Tag Archives: workshop

My Problem with Having a Problem With Activism

by Conor Doherty, ’13

Activist workshopThe efficacy of Stanford’s student activist movements has been a frequent topic of conversation around campus and in the editorial pages of The Daily the last few weeks. Most prominently, outgoing Executive Editor Brendan O’Bryne wrote an article questioning our “campus’s definition of activism” and raising important concerns about troubling events and policies that have received little attention. While I disagree with some of Brendan’s comments about our the insularity of Stanford’s activist community and narrowing the scope of issues we should be addressing, I appreciate his call for more focused and effective engagement with pressing on-campus problems.

Others have been more dismissive of Stanford’s student activist movements. Toward the end of Fall Quarter, The Daily published an editorial explaining one student’s “problem with activism.” More recently, another writer went so far as the say that the word “activist” should be “banished” from the Stanford lexicon. On the surface, these “critiques” are broad and ambiguous. I recognize that, if you look past the dismissive facades, their author’s are (I think) calling for “better” activism, rather than no activism at all. However, their reductive use of straw man arguments is frustrating and undermines substantive discussion. I get that the “panel on muskrat rights in 19th-century Bulgaria” line was supposed to be funny but, as someone who has written a lot of bad satire, I know it when I see it. Continue reading

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White Fetish

by Janani Balasubramanian, ’12

whitefetish

A failing of the word ‘activism’ is its designation of certain activities as political engagement and the rest of our lives as some other floaty and apolitical space.  In reality, we are always enacting and interacting with the structures of power and social positions each of us inhabit.  My friend Alok and I were at a queer conference this weekend in Atlanta to facilitate the same workshop that we’re presenting tonight: ‘Because You’re Brown Honey Gurl!: A Dialogue about Race and Desire’.  Our intention was to bring to bear a conversation on spaces where desire, sex, and romance circulate as political spaces.  The project of queer liberation isn’t limited to our policy engagements or our organizing work — it is also about considering how we desire and are desired in white supremacist realities.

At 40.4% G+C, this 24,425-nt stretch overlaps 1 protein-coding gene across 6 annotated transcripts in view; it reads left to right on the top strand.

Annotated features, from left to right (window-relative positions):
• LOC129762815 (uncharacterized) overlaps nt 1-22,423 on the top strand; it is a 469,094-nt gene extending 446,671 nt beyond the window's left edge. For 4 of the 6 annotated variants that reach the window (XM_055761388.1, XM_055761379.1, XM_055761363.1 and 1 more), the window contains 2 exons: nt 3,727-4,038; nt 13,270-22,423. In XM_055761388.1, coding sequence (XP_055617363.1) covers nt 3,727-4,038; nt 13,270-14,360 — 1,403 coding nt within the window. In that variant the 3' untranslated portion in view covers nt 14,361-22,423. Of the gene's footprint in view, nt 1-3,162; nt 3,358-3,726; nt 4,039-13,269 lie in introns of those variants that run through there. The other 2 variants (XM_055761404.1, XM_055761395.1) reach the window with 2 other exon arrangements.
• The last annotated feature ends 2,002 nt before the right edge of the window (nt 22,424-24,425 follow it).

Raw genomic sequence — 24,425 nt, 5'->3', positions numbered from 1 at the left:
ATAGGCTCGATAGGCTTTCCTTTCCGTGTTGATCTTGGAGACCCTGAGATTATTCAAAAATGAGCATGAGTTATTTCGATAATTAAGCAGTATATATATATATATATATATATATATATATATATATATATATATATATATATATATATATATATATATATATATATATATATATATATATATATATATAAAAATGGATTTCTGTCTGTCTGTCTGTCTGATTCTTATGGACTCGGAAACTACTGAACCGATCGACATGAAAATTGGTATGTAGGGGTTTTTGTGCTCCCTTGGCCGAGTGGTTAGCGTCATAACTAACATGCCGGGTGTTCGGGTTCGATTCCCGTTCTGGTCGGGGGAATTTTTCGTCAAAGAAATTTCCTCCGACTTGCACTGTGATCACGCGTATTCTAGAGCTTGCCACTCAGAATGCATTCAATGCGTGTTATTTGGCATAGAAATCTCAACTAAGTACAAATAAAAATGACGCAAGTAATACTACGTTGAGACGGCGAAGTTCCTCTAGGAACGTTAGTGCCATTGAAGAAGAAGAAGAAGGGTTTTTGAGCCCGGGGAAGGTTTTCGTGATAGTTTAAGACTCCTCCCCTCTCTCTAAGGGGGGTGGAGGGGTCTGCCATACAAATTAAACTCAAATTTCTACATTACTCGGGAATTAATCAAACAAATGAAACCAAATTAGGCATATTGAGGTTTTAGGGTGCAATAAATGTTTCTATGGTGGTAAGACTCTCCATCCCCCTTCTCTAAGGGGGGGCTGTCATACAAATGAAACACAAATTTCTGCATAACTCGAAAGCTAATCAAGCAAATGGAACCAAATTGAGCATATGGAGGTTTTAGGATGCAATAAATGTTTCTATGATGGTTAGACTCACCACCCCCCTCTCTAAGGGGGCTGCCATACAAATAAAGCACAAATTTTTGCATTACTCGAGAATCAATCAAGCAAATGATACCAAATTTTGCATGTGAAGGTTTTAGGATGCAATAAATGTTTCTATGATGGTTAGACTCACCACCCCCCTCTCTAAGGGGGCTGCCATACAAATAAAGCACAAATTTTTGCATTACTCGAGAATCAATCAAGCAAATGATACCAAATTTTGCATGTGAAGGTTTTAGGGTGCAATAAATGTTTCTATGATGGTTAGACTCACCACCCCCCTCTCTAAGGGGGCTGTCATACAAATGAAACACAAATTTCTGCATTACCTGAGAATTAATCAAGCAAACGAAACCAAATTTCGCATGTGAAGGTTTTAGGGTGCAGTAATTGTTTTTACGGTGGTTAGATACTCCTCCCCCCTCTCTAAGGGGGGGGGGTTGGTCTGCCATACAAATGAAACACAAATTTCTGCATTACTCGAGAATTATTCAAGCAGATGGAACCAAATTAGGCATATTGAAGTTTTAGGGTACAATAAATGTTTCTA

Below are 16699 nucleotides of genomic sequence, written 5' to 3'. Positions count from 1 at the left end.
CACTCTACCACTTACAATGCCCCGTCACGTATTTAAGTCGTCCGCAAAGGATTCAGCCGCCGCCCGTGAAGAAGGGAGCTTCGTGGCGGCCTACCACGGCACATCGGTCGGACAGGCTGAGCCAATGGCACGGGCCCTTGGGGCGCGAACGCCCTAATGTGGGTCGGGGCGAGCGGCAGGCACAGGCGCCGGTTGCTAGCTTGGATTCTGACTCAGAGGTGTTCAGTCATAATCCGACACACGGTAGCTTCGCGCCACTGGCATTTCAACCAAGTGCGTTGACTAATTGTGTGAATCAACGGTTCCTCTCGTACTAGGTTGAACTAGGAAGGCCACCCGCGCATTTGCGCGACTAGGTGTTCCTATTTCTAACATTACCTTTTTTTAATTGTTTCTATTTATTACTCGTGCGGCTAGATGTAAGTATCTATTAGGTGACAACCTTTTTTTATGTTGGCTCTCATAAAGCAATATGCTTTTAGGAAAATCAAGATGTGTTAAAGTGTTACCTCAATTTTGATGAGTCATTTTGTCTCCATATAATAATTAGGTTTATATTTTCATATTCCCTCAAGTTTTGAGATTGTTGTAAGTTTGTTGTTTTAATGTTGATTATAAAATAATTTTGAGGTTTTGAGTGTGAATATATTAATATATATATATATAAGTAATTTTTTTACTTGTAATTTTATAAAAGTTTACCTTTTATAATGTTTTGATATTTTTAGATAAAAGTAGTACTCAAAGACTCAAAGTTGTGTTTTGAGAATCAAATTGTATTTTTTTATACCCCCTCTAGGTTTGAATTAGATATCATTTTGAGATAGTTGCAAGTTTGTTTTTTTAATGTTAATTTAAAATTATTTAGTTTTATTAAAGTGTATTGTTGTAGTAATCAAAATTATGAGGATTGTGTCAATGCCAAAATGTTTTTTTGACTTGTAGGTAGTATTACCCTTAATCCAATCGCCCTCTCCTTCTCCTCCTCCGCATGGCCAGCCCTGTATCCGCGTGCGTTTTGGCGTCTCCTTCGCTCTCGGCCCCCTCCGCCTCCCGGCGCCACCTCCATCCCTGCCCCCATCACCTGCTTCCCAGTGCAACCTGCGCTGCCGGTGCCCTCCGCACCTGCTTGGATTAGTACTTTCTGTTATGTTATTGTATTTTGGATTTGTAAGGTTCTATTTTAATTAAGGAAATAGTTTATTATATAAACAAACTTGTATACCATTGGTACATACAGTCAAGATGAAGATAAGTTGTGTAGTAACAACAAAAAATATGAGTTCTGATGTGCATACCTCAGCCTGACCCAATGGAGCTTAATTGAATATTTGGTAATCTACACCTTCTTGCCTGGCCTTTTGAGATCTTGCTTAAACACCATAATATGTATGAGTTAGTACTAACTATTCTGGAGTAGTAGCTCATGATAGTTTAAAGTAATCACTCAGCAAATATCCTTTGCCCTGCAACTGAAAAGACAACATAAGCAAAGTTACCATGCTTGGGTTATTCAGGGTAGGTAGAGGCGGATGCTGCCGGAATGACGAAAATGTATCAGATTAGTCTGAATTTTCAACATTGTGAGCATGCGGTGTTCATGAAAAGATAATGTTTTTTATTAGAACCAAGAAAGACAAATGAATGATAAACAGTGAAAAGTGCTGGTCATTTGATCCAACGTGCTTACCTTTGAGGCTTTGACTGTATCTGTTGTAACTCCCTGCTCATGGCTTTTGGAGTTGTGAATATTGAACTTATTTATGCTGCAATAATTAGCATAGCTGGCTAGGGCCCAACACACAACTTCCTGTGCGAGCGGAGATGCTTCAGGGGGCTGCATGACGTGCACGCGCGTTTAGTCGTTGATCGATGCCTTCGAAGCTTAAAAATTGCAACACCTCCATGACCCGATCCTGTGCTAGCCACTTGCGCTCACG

We use the term ‘sexual racism’ to describe the ways that racism and racist traumas inflect our romantic and sexual relations. Continue reading

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Why You Should Take CSRE 26SI

by Holly Fetter, ’13

One of the most distinctive factors that sets Stanford apart from other universities is its diversity — diversity of perspectives, experiences, identities, origins, beliefs. It’s a word that’s used so often that it almost lacks meaning, like “multicultural” or “entrepreneurial.” Even the Dictionary.com definition is wack — “Diversity: the state of being diverse.” Roughly half of Stanford students self-identify as people of color. Unlike certain East Coast institutions of higher learning, this campus has been open to all genders since its founding. 15% of Stanford students are the first in their families to attend college, and 75% students receive some form of financial aid. Yes, our student population represents a variety of different identities. We coexist in residence halls, student groups, frat parties. We’re a very “multicultural” mix.

But are we really equipped to handle our differences? What do we do when it gets messy? How do we deal when we’re not sure if our words are accidentally transphobic, or that our actions make students from different class backgrounds feel uncomfortable? It’s super important that we each go beyond being best friends or “colorblind” classmates, and make the effort to educate ourselves on how to be active allies in the face of prejudices, both subtle and overt. An “ally” is someone who supports members of community/ies to which they do not personally belong, through interrupting injustice at a personal and/or institutional level. Learning how to be an ally can help us through those awkward encounters with -isms and -phobias that might otherwise leave us feeling powerless and uncomfortable. Continue reading

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